Hence Hoyland. His selection was an unabashed apologia to abstraction split into the ‘old guard’, established heavies, dead and alive, and a younger generation grouped around those artists operating in the various East London studio complexes. (This latter generation feature substantively in Matthew Macaulay’s exhibition that accompanies his seminar in Coventry). The established group (as Hoyland included Caro, Scott & Tucker’s sculpture) representing a diverse painting practice from figuration in the persons of Matthew Smith, Patrick Caulfield and Frank Auerbach to an equally eclectic mix of abstraction drawing in Ben Nicholson, several of the St. Ives group (Heron, Hilton, Frost & Lanyon) by way of others as different as Hitchens, Hodgkin, Stephenson & John Walker. The ‘younger’ group (quite a number of whom were older than Walker…) whilst exhibiting a breadth of abstraction were more homogeneous and would go on to feature significantly in the art of the decade. Whilst still being dominated by males it did include two (yes two!) women artists – Gillian Ayres and Mali Morris and one artist of colour, Frank Bowling. A foot (albeit a very small one) in the door. Much of work was large scale, loose and painterly ranging from light staining (John McLean, Morris, Richard James, Geoff Rigden) through to heavier impasto, knife work and mixed media (Gillian Ayres, Terry Setch, Anthony Whishaw, Michael Moon and Michael Bennett). In between there was a deal of vigorous mark making and sloshy brushwork (Basil Beattie, Frank Bowling, Jeffrey Dellow, Brian Fielding, Clyde Hopkins, Albert Irvin, Patrick Jones, Fred Pollock, & Paul Tonkin). There was relatively little in the way of solid clearcut formal organisation other than in the delineation through colour and much in the way of scumbling, all over colour and expressive handling. For a certain kind of abstraction it was a fairly comprehensive grouping albeit missing some obvious fellow travellers (Gary Wragg & Bill Henderson – for example – missing presumably because they had been selected the previous year).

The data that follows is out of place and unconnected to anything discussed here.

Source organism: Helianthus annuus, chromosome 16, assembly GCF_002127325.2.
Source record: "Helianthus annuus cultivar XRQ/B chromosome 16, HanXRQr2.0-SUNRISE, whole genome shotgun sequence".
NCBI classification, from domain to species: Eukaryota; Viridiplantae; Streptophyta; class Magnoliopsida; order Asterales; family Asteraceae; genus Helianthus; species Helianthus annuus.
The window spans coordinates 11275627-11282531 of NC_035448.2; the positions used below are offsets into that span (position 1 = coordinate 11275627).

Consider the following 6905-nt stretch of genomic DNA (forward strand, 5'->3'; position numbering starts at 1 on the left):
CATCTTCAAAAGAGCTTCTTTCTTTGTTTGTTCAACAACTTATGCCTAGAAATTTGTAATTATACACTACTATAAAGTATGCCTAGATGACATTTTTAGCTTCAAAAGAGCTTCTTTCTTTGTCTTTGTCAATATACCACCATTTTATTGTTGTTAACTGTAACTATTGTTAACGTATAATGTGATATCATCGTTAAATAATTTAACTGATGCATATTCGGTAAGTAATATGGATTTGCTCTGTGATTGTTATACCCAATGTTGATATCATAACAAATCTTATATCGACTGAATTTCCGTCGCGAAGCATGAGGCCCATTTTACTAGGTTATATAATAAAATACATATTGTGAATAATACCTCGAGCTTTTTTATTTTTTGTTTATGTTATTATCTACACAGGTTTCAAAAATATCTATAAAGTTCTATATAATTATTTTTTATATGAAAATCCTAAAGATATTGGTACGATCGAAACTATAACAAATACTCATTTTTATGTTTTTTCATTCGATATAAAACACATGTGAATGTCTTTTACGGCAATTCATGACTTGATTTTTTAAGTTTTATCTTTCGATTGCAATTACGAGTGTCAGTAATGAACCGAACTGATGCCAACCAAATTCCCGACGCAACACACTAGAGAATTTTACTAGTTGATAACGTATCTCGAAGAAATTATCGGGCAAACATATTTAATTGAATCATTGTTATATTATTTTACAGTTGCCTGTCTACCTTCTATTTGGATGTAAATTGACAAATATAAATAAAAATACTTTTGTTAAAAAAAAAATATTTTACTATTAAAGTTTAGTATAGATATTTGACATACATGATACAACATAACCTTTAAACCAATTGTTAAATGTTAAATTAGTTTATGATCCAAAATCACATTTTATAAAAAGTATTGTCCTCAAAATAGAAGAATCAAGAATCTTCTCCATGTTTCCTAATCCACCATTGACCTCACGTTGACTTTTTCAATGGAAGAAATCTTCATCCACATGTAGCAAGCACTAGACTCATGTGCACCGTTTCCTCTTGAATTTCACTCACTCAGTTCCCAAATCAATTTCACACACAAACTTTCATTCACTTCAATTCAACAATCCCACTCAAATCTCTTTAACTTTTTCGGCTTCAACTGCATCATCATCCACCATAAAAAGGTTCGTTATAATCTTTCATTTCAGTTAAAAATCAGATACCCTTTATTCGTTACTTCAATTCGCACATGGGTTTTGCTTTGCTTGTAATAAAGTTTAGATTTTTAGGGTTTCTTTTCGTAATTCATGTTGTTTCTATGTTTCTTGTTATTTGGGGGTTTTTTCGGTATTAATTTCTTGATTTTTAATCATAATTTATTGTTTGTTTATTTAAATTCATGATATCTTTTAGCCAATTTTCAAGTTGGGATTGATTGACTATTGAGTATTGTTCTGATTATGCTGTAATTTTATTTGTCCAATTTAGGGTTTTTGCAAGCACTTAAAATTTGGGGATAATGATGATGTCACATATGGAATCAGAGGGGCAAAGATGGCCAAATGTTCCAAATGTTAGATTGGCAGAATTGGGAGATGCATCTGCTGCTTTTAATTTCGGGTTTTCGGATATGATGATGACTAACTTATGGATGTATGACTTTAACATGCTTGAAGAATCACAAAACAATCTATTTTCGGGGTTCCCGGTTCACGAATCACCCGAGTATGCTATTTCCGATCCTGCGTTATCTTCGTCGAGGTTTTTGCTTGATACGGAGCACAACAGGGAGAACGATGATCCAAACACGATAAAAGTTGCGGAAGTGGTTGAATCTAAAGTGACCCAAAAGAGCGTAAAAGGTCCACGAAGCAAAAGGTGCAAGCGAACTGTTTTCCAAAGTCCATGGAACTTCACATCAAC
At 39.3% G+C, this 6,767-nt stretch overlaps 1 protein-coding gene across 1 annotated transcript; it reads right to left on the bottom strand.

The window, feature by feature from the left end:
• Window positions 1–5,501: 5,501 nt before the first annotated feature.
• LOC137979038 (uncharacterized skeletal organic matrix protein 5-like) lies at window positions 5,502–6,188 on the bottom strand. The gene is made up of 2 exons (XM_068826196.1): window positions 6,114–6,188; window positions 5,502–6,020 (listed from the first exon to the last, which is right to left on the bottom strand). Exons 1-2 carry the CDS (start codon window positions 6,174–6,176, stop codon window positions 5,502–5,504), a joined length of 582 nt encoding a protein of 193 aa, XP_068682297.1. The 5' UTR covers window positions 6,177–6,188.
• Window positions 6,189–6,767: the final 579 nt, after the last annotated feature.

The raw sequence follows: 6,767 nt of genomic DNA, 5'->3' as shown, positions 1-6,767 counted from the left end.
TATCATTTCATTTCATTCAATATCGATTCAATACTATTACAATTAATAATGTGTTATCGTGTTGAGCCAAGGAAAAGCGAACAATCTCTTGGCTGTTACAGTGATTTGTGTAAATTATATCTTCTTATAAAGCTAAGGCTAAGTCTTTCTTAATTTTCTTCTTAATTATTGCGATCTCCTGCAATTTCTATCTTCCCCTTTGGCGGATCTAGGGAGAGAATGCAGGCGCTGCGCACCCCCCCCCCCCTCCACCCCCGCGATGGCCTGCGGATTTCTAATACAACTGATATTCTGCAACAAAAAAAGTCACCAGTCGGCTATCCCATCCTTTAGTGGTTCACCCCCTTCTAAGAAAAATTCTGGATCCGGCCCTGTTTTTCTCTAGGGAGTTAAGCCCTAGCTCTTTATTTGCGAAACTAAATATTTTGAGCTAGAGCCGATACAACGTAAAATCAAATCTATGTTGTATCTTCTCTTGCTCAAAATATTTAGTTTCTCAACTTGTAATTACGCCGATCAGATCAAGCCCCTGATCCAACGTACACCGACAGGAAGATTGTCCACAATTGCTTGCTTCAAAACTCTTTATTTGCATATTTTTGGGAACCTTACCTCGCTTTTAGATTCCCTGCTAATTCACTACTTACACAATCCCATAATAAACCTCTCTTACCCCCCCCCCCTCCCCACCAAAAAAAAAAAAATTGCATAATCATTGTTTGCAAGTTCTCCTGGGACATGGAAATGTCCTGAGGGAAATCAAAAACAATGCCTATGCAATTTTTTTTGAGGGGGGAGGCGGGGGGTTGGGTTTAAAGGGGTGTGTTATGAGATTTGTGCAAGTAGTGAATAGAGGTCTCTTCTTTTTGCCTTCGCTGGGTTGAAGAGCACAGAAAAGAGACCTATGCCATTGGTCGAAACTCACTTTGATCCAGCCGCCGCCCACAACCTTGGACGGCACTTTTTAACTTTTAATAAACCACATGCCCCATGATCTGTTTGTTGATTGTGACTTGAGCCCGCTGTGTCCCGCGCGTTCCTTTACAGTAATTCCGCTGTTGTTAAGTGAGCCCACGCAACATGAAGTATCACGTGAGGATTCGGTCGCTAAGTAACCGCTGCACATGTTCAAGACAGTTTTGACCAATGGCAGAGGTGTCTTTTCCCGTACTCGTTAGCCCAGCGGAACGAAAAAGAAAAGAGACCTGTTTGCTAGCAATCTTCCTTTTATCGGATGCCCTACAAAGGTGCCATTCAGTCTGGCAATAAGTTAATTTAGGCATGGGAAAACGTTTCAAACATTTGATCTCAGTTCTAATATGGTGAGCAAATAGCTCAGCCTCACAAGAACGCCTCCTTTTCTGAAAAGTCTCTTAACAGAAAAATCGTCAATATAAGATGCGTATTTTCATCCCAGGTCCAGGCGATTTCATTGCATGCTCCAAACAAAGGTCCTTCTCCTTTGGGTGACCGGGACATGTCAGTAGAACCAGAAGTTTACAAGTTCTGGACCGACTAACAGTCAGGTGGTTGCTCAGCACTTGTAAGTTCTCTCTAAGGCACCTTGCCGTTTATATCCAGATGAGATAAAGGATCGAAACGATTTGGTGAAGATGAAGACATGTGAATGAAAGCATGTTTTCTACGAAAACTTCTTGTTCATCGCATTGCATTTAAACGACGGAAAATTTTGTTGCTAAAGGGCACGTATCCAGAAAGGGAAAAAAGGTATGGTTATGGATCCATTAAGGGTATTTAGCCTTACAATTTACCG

But what else was happening in British Art in 1980? Well one place to look is in what we export; the 1980 Exxon International Exhibition (remember Exxon…oh by the end of the decade well dodgy!) British Art Now: An American Perspective is of interest. Selected by Diane Waldman, the show at the Guggenheim, New York featured an eclectic mix of painting, sculpture and photographic work yet all the four painters (Alan Green, John Edwards, Hugh O’Donnell and perhaps (definitions again) we might include Keith Milow were all pretty much resolutely abstract (again whether Milow’s intriguing Cross pieces are abstract might be debatable). On arrival in the US the critics were not especially kind. Some of their criticism, particularly of the painting, centred around the belief that it was a pale reflection of trends in the US and whilst that might arguably have applied to Green and Edwards to some degree it could decidedly not be to O’Donnell or Milow.